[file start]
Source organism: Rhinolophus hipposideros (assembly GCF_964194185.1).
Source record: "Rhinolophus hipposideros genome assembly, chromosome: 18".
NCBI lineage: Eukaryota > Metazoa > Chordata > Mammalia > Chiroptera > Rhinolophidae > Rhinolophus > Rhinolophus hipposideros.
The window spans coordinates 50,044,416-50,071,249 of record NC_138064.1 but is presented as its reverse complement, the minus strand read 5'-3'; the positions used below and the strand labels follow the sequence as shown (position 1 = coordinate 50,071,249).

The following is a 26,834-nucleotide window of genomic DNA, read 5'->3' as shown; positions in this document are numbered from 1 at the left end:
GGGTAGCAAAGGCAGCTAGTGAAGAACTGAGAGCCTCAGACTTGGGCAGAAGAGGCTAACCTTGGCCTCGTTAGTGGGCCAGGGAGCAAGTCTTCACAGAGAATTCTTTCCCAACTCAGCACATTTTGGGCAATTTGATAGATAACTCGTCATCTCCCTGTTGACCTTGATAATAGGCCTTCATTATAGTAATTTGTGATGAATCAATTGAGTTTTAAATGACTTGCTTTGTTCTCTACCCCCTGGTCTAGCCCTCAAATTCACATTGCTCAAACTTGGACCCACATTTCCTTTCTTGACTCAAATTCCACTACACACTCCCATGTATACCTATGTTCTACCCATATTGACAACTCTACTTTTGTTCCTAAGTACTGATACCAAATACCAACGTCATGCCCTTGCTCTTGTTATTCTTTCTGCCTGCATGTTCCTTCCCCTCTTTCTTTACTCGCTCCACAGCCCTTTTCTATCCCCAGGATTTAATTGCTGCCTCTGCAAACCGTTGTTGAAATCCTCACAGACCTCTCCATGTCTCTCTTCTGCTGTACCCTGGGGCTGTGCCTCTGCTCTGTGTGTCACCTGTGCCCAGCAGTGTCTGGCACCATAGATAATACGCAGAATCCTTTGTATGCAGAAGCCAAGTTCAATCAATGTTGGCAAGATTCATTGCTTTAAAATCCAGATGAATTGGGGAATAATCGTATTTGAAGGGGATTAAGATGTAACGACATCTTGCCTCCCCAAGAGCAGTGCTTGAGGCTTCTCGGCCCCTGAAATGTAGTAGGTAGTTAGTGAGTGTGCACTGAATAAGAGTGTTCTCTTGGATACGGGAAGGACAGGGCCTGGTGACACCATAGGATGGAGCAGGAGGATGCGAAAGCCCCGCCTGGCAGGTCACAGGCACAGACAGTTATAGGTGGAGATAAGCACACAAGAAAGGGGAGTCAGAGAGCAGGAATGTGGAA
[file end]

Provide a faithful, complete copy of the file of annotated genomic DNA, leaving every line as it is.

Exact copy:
Source organism: Rhinolophus hipposideros (assembly GCF_964194185.1).
Source record: "Rhinolophus hipposideros genome assembly, chromosome: 18".
NCBI lineage: Eukaryota > Metazoa > Chordata > Mammalia > Chiroptera > Rhinolophidae > Rhinolophus > Rhinolophus hipposideros.
The window spans coordinates 50,044,416-50,071,249 of record NC_138064.1 but is presented as its reverse complement, the minus strand read 5'-3'; the positions used below and the strand labels follow the sequence as shown (position 1 = coordinate 50,071,249).

The following is a 26,834-nucleotide window of genomic DNA, read 5'->3' as shown; positions in this document are numbered from 1 at the left end:
GGGTAGCAAAGGCAGCTAGTGAAGAACTGAGAGCCTCAGACTTGGGCAGAAGAGGCTAACCTTGGCCTCGTTAGTGGGCCAGGGAGCAAGTCTTCACAGAGAATTCTTTCCCAACTCAGCACATTTTGGGCAATTTGATAGATAACTCGTCATCTCCCTGTTGACCTTGATAATAGGCCTTCATTATAGTAATTTGTGATGAATCAATTGAGTTTTAAATGACTTGCTTTGTTCTCTACCCCCTGGTCTAGCCCTCAAATTCACATTGCTCAAACTTGGACCCACATTTCCTTTCTTGACTCAAATTCCACTACACACTCCCATGTATACCTATGTTCTACCCATATTGACAACTCTACTTTTGTTCCTAAGTACTGATACCAAATACCAACGTCATGCCCTTGCTCTTGTTATTCTTTCTGCCTGCATGTTCCTTCCCCTCTTTCTTTACTCGCTCCACAGCCCTTTTCTATCCCCAGGATTTAATTGCTGCCTCTGCAAACCGTTGTTGAAATCCTCACAGACCTCTCCATGTCTCTCTTCTGCTGTACCCTGGGGCTGTGCCTCTGCTCTGTGTGTCACCTGTGCCCAGCAGTGTCTGGCACCATAGATAATACGCAGAATCCTTTGTATGCAGAAGCCAAGTTCAATCAATGTTGGCAAGATTCATTGCTTTAAAATCCAGATGAATTGGGGAATAATCGTATTTGAAGGGGATTAAGATGTAACGACATCTTGCCTCCCCAAGAGCAGTGCTTGAGGCTTCTCGGCCCCTGAAATGTAGTAGGTAGTTAGTGAGTGTGCACTGAATAAGAGTGTTCTCTTGGATACGGGAAGGACAGGGCCTGGTGACACCATAGGATGGAGCAGGAGGATGCGAAAGCCCCGCCTGGCAGGTCACAGGCACAGACAGTTATAGGTGGAGATAAGCACACAAGAAAGGGGAGTCAGAGAGCAGGAATGTGGAA